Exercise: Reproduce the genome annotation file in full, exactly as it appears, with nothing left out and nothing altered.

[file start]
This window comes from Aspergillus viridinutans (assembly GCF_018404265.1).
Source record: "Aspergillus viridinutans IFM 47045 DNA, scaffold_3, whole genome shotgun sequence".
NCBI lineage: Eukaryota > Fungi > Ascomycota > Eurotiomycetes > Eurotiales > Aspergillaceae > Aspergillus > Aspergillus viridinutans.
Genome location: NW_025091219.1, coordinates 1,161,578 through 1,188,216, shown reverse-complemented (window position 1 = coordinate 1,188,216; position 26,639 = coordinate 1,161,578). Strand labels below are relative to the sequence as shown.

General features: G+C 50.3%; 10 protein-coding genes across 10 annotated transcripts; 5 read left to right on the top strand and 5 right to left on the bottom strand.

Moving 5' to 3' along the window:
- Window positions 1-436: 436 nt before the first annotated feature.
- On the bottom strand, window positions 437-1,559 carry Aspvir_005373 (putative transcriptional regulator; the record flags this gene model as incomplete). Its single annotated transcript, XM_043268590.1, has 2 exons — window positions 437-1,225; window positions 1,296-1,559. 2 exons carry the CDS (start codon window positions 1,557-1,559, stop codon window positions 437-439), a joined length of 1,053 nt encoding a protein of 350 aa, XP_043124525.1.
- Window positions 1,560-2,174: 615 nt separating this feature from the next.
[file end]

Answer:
This window comes from Aspergillus viridinutans (assembly GCF_018404265.1).
Source record: "Aspergillus viridinutans IFM 47045 DNA, scaffold_3, whole genome shotgun sequence".
NCBI lineage: Eukaryota > Fungi > Ascomycota > Eurotiomycetes > Eurotiales > Aspergillaceae > Aspergillus > Aspergillus viridinutans.
Genome location: NW_025091219.1, coordinates 1,161,578 through 1,188,216, shown reverse-complemented (window position 1 = coordinate 1,188,216; position 26,639 = coordinate 1,161,578). Strand labels below are relative to the sequence as shown.

General features: G+C 50.3%; 10 protein-coding genes across 10 annotated transcripts; 5 read left to right on the top strand and 5 right to left on the bottom strand.

Moving 5' to 3' along the window:
- Window positions 1-436: 436 nt before the first annotated feature.
- On the bottom strand, window positions 437-1,559 carry Aspvir_005373 (putative transcriptional regulator; the record flags this gene model as incomplete). Its single annotated transcript, XM_043268590.1, has 2 exons — window positions 437-1,225; window positions 1,296-1,559. 2 exons carry the CDS (start codon window positions 1,557-1,559, stop codon window positions 437-439), a joined length of 1,053 nt encoding a protein of 350 aa, XP_043124525.1.
- Window positions 1,560-2,174: 615 nt separating this feature from the next.